VBR-rt is most commonly used to support voice over ATM (VoATM). When you configure VoATM, take care when you calculate sufficient peak, average and burst values, and ensure that the PVC can effectively handle the bandwidth for the number of voice calls. Use these formulas to calculate the values:

  • [2 x maximum number of calls] x 16 Kbps = peak cell rate

  • [1 x maximum number of calls] x 16 Kbps = sustained cell rate

  • [4 x maximum number of calls] = burst size in cells (MBS)

Compare VBR-rt and CBR Service Classes

Both CBR and VBR-rt are typically used for voice and video applications. So why use one service class in preference to the other class?

Cisco ATM interfaces use a schedule table that determines when cells for a particular virtual circuit are inserted into the interface's cell timeslots for transmission. All physical interface types, from OC-3 to T1, can be broken down into some number of ATM cell timeslots. For example, a T1 line offers 1.536 Mbps of payload bandwidth.

  • 1.536 Mbps / 424 bits per ATM cell = 3622 cell timeslots or cells per second

Unless your PVC transmits at the line rate, it only uses some of the 3622 cell timeslots.

CBR is used by connections that request a static amount of bandwidth that is available during the connection lifetime. This bandwidth is characterized by PCR. Based on the PCR of the CBR traffic, specific cell slots are assigned for the VC in the schedule table. The ATM interface always sends a single cell during the CBR connection's assigned cell slot.

In contrast, both real-time and non-real-time VBR services are characterized by PCR, SCR and MBS or burst tolerance (BT). VBR-rt makes better use of bandwidth if the traffic is bursty, since the ATM interface reserves bandwidth equal to the SCR only.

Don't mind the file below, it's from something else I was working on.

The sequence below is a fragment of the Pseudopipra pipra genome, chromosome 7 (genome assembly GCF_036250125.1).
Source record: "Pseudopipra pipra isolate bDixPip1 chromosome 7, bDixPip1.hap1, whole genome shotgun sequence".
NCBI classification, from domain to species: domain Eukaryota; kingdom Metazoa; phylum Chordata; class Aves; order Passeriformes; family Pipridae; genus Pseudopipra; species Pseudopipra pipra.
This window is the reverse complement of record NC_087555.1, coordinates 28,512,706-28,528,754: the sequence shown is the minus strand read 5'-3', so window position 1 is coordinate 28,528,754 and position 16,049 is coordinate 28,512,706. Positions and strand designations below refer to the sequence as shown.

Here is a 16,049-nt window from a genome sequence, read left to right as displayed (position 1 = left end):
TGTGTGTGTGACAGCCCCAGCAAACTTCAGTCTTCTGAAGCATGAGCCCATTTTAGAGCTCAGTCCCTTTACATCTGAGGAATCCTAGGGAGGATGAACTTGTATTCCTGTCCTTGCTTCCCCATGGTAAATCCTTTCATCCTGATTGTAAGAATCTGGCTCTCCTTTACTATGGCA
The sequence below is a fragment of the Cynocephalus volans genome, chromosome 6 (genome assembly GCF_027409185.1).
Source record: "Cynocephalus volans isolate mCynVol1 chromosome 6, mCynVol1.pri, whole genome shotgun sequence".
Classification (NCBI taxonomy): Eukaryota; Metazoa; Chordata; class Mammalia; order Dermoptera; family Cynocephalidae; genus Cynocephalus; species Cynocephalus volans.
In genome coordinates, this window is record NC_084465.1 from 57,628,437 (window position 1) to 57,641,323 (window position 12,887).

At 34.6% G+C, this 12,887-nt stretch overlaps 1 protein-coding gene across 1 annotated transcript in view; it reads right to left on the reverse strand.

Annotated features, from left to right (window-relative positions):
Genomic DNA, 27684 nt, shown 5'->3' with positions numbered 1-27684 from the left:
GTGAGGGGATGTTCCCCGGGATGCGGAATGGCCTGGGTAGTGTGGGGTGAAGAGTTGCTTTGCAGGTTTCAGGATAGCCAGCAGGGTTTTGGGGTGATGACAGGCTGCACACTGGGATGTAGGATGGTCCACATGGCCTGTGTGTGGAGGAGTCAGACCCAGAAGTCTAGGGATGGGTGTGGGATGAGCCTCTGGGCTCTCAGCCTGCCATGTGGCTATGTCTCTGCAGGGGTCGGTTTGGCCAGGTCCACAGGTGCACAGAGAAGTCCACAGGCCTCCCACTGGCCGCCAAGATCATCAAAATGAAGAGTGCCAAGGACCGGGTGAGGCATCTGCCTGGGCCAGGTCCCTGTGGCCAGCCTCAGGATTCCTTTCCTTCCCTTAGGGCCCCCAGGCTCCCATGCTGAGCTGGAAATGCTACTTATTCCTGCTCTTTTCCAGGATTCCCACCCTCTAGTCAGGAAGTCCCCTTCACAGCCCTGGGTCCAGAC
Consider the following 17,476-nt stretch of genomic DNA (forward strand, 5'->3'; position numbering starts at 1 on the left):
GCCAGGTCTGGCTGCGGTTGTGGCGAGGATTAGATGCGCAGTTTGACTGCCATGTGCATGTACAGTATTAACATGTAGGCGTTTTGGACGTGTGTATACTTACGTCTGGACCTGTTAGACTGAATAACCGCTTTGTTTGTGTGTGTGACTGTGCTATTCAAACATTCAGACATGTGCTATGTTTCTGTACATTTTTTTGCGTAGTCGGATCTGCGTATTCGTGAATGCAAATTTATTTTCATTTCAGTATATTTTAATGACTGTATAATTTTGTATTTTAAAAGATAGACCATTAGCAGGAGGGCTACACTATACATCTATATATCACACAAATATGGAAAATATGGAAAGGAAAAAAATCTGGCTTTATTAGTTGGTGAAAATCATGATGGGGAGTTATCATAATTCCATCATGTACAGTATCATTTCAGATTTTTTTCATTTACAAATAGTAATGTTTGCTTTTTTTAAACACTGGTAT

There are also configuration differences between CBR and VBR-rt. While both service classes place a bound on the cell delay variation or variability in the arrival of adjacent cells that make up the kbps rate of a VC, only CBR PVCs on some Cisco interfaces allow you to set a CDV. For example, the NM-1A-OC3-1V supports the ces-cdv {time} command to specify the maximum tolerable cell arrival jitter.

Note: The ces-cdv command is a receive-side value that configures reassembly buffers large enough to accommodate the largest CDV present on a VC to prevent underflow and overflow. However, it is not so large as to induce excessive overall delay.

VBR-rt Interface Hardware

Cisco now offers several interface hardware modules and adapters that support the VBR-rt service class.

  • MFT (MC3810)

  • NM-1A-T3 and NM-1A-E3

  • NM-4T1/8T1-IMA and NM-4E1/8E1-IMA

  • NM-1A-OC3 and NM-1A-OC3-1V

  • PA-A3